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Stateful Data Plane Abstractions for Software-Defined Networks and Their Applications

Carmelo Cascone

Ph.D. thesis (2017)

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Abstract

Software-Defined Networking (SDN) enables programmability in the network. Unfortunately, current SDN limits programmability only to the control plane. Operators cannot program data plane algorithms such as load balancing, congestion control, failure detection, etc. These capabilities are usually baked in the switch via dedicated hardware, as they need to run at line rate, i.e. 10-100 Gbit/s on 10-100 ports. In this work, we present two data plane abstractions for stateful packet processing, namely OpenState and OPP. These abstractions allow operators to program data plane tasks that involve stateful processing. OpenState is an extension to OpenFlow that permits the definition of forwarding rules as finite state machines. OPP is a more flexible abstraction that generalizes OpenState by adding computational capabilities, opening for the programming of more advanced data plane algorithms. Both OpenState and OPP are amenable for highperformance hardware implementations by using commodity hardware switch components. However, both abstractions are based on a problematic design choice: to use a feedback-loop in the processing pipeline. This loop, if not adequately controlled, can represent a harm for the consistency of the state operations. Memory locking approaches can be used to prevent inconsistencies, at the expense of throughput. We present simulation results on real traffic traces showing that feedback-loops of several clock cycles can be supported with little or no performance degradation, even with near-worst case traffic workloads. To further prove the benefits of a stateful programmable data plane, we present two novel applications: Spider and FDPA. Spider permits to detect and react to network failures at data plane timescales, i.e. micro/nanoseconds, also in the case of distant failures. By using OpenState, Spider provides functionalities equivalent to legacy control plane protocols such as BFD and MPLS Fast Reroute, but without the need of a control plane. That is, both detection and rerouting happen entirely in the data plane. FDPA allows a switch to enforce approximate fair bandwidth sharing among many TCP-like senders. Most of the mechanisms to solve this problem are based on complex scheduling algorithms, whose feasibility becomes very expensive with today's line rate requirements. FDPA, which is based on OPP, trades scheduling complexity with per-user state. FDPA works by dynamically assigning users to few (3-4) priority queues, where the priority is chosen based on the sending rate history of a user.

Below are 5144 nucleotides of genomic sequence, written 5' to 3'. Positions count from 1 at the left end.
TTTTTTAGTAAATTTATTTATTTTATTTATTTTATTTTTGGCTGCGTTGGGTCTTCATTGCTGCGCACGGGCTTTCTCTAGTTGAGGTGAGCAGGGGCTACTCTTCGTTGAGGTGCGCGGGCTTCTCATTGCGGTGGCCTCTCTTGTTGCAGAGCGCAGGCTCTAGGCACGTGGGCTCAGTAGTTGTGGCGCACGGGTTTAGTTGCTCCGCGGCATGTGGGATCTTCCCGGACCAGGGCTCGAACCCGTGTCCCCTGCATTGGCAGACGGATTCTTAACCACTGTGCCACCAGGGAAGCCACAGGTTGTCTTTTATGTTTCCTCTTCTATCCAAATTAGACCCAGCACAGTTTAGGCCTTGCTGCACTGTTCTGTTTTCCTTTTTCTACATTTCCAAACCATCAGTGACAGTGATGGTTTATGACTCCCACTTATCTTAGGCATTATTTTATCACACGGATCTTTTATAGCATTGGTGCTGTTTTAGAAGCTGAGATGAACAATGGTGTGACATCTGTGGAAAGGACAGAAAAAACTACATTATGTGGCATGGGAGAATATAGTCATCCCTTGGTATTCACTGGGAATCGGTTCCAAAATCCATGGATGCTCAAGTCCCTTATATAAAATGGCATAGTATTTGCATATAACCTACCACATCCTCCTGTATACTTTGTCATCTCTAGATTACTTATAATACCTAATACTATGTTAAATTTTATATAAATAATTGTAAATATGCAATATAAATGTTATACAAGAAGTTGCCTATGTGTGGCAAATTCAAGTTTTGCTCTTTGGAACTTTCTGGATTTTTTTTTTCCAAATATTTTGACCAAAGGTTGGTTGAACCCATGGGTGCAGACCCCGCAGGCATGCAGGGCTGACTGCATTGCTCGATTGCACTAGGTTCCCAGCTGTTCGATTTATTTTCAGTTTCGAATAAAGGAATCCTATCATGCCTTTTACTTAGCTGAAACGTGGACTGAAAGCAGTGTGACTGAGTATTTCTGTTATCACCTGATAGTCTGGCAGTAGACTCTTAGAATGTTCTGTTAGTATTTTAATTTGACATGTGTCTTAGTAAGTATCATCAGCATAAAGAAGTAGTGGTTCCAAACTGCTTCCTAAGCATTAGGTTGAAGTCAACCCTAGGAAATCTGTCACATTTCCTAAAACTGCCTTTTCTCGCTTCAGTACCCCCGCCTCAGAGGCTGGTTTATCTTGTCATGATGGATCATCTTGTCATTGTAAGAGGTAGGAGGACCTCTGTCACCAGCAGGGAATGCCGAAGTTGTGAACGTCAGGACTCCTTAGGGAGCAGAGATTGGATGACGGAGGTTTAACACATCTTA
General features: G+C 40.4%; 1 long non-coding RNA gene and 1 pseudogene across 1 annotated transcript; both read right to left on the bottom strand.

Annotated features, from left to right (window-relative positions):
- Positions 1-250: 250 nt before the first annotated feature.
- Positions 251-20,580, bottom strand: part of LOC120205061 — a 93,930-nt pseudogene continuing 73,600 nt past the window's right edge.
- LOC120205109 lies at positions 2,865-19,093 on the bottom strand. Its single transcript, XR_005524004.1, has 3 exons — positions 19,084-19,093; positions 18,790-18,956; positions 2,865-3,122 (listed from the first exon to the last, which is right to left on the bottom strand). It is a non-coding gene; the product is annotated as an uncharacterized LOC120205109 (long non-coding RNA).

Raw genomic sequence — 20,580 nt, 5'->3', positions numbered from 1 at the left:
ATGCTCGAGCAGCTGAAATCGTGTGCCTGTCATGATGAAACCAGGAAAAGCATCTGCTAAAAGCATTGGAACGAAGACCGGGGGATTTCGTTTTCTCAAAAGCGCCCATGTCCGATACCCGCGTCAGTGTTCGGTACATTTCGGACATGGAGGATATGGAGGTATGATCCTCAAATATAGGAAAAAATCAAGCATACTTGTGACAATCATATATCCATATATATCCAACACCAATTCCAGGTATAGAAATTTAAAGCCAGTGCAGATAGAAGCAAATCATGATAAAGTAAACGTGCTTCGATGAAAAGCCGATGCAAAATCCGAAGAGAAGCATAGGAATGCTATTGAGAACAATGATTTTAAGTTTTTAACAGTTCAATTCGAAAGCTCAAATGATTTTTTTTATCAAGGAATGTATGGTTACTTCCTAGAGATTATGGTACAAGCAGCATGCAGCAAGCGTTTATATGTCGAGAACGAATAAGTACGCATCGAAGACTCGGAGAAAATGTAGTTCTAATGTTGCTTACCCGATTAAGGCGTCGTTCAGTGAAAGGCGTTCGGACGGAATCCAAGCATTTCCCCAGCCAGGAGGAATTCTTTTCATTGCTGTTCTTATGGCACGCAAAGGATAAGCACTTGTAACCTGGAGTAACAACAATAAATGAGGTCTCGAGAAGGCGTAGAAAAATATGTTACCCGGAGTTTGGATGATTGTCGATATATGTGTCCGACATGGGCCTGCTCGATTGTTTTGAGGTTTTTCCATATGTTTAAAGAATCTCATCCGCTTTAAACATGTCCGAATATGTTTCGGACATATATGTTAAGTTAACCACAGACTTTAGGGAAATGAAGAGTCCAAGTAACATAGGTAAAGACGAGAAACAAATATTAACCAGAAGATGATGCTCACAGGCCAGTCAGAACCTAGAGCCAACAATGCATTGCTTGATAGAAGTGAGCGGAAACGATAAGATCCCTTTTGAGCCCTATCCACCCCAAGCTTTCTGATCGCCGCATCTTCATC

Résumé

ABSTRACT Software-Defined Networking (SDN) enables programmability in the network. Unfortunately, current SDN limits programmability only to the control plane. Operators cannot program data plane algorithms such as load balancing, congestion control, failure detection, etc. These capabilities are usually baked in the switch via dedicated hardware, as they need to run at line rate, i.e. 10-100 Gbit/s on 10-100 ports. In this work, we present two data plane abstractions for stateful packet processing, namely OpenState and OPP. These abstractions allow operators to program data plane tasks that involve stateful processing. OpenState is an extension to OpenFlow that permits the definition of forwarding rules as finite state machines. OPP is a more flexible abstraction that generalizes OpenState by adding computational capabilities, opening for the programming of more advanced data plane algorithms. Both OpenState and OPP are amenable for highperformance hardware implementations by using commodity hardware switch components. However, both abstractions are based on a problematic design choice: to use a feedback-loop in the processing pipeline. This loop, if not adequately controlled, can represent a harm for the consistency of the state operations. Memory locking approaches can be used to prevent inconsistencies, at the expense of throughput. We present simulation results on real traffic traces showing that feedback-loops of several clock cycles can be supported with little or no performance degradation, even with near-worst case traffic workloads. To further prove the benefits of a stateful programmable data plane, we present two novel applications: Spider and FDPA. Spider permits to detect and react to network failures at data plane timescales, i.e. micro/nanoseconds, also in the case of distant failures. By using OpenState, Spider provides functionalities equivalent to legacy control plane protocols such as BFD and MPLS Fast Reroute, but without the need of a control plane. That is, both detection and rerouting happen entirely in the data plane. FDPA allows a switch to enforce approximate fair bandwidth sharing among many TCP-like senders. Most of the mechanisms to solve this problem are based on complex scheduling algorithms, whose feasibility becomes very expensive with today's line rate requirements. FDPA, which is based on OPP, trades scheduling complexity with per-user state. FDPA works by dynamically assigning users to few (3-4) priority queues, where the priority is chosen based on the sending rate history of a user.

Department: Department of Electrical Engineering
Program: génie électrique
Academic/Research Directors: Brunilde Sanso and Antonio Capone
PolyPublie URL: https://publications.polymtl.ca/2741/
Institution: École Polytechnique de Montréal
Date Deposited: 16 Nov 2017 16:08
Last Modified: 19 Apr 2023 15:03
Cite in APA 7: Cascone, C. (2017). Stateful Data Plane Abstractions for Software-Defined Networks and Their Applications [Ph.D. thesis, École Polytechnique de Montréal]. PolyPublie. https://publications.polymtl.ca/2741/

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